Of Fire and Sundowns.

Just another update, which gets harder the busier my life becomes. One thing I know about my thought log is that I don’t want to be one of those people who never comes back.

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It didn’t dawn on me until mid-week that I had gone my first Halloween without visiting my family over the weekend. I missed that old routine, how Dad carved pumpkins even when no one else wanted to. No trick-or-treaters out our way, we would have the candy he bought to ourselves. Purple streamers hung down from creepy trees and danced in the dark. He would get these cheap-ass candles without any fragrance or fanciness to them but they were hearty as hell and glowed inside the jack-o-lanterns forever.

I could stand in the driveway admiring the glimmering display and not be afraid. That’s the power of a hero.

I got a call from my mom’s cell phone last month, on one random weekday night, as she stood in the front yard waiting for help to arrive.

“The house is on fire,” she said, emphasis on ‘house’ in such a way that was so understandable, to me. Because we couldn’t believe it, because it seemed like something that wouldn’t happen because it hadn’t already happened. I used to sit in my room contemplating my escape route in the event of a fire – what I would save, who I would save. But there had been no need, thankfully, because a house cat is nearly impossible to round up when you need it.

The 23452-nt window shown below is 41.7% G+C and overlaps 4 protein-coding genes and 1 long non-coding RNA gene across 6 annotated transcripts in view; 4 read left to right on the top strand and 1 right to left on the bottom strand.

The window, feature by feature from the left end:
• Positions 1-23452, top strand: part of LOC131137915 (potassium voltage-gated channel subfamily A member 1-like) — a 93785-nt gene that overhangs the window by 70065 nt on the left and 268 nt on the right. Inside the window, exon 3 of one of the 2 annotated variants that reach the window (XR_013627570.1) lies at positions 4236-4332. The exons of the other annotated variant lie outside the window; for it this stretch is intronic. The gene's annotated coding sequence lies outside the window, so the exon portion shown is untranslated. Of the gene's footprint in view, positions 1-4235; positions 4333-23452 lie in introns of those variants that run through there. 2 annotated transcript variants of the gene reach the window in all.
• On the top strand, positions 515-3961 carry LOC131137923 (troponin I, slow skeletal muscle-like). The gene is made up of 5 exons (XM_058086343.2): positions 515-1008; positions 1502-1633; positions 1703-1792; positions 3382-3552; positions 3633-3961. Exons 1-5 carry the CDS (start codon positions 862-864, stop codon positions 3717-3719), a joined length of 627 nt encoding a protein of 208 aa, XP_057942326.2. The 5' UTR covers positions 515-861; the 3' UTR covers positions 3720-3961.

Mom was screaming for everyone to get out, Chris assured her he already was, yelling “I AM out!” though he still sat in his room, eerily calm, properly shutting down his Xbox 360. He found it humorous in the after math, given the order of operations, that haunting fear of the Red Ring Of Death ranked right up there alongside a house billowing with smoke.

This year my father’s eccentricities worked out for him. For as long as I can remember he has taken disposed 5 gallon buckets from behind a local restaurant and used them to catch rainwater, a cheap alternative to investing in a proper drainage system. You look out into the back yard and these tacky, white plastic tubs are positioned all along the edge of the roof, mixed right in with the flowers and lawn furniture.

At the time of the fire Dad had thrown the cellar door open and was hauling those buckets of water into the basement, tossing them on the culprit – the dryer. Apparently there was a buildup of lint between the dryer tumbler and the metal edges of the machine, which got too hot and caught fire. He couldn’t see beyond three feet in front of his face due to the smoke but he continued to empty those buckets.

He kept the fire localized to the dryer. He pretty much saved the house, which entailed burns to his hands and arms along with carbon monoxide exposure – but he’s okay. He’s better than okay, despite what the last few years of retirement and alcohol may have insinuated.

Still a hero. Clearly.